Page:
Regardless of this flaw, I fell in love with the engineer profession. I liked the feel of it, and I loved the potential of the profession. It truly will be the Swiss Army knife of the battlefield. In skilled hands it might feel almost like the engineer is choosing when to crit. Yet, part of me is unsure whether ArenaNet’s Jon Peters believes that this is going to be my favorite class or if the final reveal will have me clawing my way back to Seattle to play some more Guild Wars 2. I know engineer is definitely a contender for my first PvE character.

conundrums of philosophy

9 thoughts on “[GW2] Purview of the Engineer”

  1. I’m thinking the same way. I’ve got an image in my head of a fresh faced sylvari (very much like the leafy one in one of the Ranger wallpapers) hoisting up a backpack and slinging out rifle shots.

    However, the ranger still calls to me (particularly now we’ve learned that there may be quivers involved.)

    I’m disappointed about the turrets, I was looking forward to seeing these in game. Hopefully ANet will revamp them before go-date.

  2. I’d say when the ‘tool-kit’ (as opposed to the tool-belt) gets added with the ‘wrench’ skill and some turret support skills that should add some complexity to the turrets. Spirit spamming in GW1 on it’s own I don’t find very exciting, adding in some other support skills (good use of painful bond etc.) is what makes it more tolerable, plus being mindful of positioning, same with minion masters, summoning minions and keeping them up isn’t the most exciting of gameplay but getting good Death Nova’s is kinda fun with the new minion UI, or spotting opportunities for putrid bile.

    It’s going to be so hard picking a profession, I’m learning towards necro or ranger, but if engineers get a ‘hammer’ (mace), it’s odd that they don’t have a melee option, then I might just reconsider purely on aesthetics alone.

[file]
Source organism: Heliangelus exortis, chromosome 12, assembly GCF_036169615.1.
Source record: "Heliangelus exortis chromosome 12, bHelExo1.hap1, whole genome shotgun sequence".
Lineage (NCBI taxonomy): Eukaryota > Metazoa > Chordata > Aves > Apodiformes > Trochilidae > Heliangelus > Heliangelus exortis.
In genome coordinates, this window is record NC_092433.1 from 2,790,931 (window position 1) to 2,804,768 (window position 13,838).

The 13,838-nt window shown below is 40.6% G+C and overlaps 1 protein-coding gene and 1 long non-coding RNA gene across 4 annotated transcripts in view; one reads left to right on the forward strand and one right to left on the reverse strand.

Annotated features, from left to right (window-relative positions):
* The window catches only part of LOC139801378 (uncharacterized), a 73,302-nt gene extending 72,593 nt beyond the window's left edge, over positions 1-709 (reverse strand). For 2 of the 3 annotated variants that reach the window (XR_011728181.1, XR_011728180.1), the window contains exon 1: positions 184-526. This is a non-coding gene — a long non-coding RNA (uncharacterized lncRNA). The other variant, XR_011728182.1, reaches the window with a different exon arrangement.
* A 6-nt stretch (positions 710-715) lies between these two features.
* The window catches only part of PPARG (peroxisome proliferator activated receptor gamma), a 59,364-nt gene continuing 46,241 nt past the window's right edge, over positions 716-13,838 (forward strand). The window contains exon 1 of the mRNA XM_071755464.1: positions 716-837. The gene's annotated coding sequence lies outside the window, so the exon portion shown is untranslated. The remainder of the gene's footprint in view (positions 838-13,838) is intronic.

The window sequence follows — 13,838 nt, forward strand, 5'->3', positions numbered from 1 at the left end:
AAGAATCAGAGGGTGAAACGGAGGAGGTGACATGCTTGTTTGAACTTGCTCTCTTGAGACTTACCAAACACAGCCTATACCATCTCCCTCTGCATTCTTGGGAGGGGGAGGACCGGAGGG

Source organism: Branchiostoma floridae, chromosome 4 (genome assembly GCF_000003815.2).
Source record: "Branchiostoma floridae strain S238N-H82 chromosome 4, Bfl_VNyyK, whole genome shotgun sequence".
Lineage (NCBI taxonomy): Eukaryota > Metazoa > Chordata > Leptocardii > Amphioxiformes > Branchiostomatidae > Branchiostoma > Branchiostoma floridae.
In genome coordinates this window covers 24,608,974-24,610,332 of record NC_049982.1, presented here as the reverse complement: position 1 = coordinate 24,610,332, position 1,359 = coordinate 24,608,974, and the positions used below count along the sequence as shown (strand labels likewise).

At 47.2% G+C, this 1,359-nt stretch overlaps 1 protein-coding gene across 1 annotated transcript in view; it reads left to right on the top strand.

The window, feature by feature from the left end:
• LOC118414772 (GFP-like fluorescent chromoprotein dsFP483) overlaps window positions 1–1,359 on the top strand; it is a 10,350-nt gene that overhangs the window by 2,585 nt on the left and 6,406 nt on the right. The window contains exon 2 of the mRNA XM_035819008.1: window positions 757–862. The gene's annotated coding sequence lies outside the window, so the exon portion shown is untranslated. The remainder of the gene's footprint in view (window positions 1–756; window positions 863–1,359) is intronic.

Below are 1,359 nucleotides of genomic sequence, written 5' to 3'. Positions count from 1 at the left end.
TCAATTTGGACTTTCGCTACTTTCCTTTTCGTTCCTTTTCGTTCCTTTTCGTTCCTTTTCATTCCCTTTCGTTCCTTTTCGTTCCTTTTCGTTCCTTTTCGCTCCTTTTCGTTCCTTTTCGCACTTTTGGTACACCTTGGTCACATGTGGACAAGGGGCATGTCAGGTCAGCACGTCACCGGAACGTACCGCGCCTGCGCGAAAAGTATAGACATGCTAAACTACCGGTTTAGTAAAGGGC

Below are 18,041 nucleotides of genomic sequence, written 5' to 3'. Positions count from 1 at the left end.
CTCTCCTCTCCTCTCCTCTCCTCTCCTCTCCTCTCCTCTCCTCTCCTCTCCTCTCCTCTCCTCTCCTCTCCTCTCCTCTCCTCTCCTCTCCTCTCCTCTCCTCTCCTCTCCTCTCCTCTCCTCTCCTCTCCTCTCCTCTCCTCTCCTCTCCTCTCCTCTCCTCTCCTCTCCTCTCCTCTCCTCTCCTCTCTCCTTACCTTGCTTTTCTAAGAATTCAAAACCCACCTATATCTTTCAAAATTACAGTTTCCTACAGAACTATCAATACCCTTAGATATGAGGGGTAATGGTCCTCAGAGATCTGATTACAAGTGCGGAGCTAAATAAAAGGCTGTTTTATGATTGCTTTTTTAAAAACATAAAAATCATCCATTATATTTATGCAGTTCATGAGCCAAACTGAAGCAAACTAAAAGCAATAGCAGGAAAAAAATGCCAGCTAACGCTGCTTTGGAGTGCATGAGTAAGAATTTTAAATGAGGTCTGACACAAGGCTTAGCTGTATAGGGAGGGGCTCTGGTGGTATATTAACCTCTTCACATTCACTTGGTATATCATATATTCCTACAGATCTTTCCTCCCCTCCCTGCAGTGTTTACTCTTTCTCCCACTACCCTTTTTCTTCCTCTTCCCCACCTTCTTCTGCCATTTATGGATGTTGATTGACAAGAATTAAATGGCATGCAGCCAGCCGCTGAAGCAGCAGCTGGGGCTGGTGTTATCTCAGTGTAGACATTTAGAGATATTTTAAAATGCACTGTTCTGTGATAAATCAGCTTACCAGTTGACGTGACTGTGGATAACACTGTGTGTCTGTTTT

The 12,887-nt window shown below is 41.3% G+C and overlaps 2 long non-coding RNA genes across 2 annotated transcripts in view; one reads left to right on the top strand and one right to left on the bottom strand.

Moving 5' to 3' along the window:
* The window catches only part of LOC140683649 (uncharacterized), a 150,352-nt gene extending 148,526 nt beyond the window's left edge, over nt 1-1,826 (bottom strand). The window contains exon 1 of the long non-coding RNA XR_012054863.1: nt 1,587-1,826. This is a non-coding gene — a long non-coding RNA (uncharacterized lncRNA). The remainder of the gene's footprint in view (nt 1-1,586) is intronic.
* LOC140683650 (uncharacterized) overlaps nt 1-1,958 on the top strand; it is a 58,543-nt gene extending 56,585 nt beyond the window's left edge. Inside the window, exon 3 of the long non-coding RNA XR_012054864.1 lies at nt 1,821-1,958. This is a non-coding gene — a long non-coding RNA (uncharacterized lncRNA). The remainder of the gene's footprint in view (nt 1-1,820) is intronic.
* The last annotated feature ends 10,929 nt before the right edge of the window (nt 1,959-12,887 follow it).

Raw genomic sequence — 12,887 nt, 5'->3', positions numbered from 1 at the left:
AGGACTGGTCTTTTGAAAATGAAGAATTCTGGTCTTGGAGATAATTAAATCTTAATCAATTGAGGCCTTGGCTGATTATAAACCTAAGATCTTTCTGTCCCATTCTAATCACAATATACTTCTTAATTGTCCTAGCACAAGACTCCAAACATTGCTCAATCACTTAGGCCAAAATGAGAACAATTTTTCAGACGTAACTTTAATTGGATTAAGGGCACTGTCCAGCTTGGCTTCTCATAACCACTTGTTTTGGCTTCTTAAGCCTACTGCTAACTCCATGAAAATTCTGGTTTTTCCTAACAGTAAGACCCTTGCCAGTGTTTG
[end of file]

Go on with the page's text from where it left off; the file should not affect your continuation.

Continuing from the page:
3. Really encouraging observations, exactly what I have been hoping to hear ever since the profession reveal. The whole class has been practically custom tailored to my preferred play style, and it will be a tough choice between this and mez as my main.

  4. Great read.

    I agree with you that the engineer will have a big learning curve. Most MMORPG’s stick you with few weapons which skills you build up knowledge for. I am assuming that over the levels (when you start at 1) you will gain this background knowledge of each skill. So I guess you were thrown in at level 27 or whatever so it was probably a lot to take in. I can see some of these learning problems doused down with leveling and progression. Hopefully people can find their niche with the engineer.

  5. In Battlefield(s) I play with the Engineer. In Team Fortress I play Pyro and Engineer. I love mines, grenades and whatever spits fire in ANY game. Guess I won’t remake my “Markus” as a Warrior.

  6. I think the passiveness of the turret is deliberate, so that the Engineer feels more flexible. You can use your backpacks while the turret is out. It doesn’t need any babysitting or be controlled.

  7. I am gunning to play a Engineer too (or at least try it out as first character). The only minor dislike so far I feel is the Backback…it just don’t look that sexy…

    Anyhow, thanks for the good read.

  8. Because of the complexity of the class, I won’t be playing one on launch. I’ll start off with something more manageable to learn the game first. Eventually I’ll have at least one of every class, because I do.

    I understand where you’re coming from with turrets, but I’m not sure I agree. For me, spirit spamming actually ruined Guild Wars. It was too OP. I could do too much with spirits and it trivialized content. Unlike minions, you didn’t need corpses to spawn them. With the advent of spells like soul twisting, spirit spamming almost became a win button. You could beat the glacial griffon easily with a spirit spammer. You could beat Magni the Bison easily.

    That’s why I beat the glacial griffon with a beastmaster charater, and I beat Magni with a mesmer. I just don’t want easy mode.

    I’d prefer if they left turrets the way they were.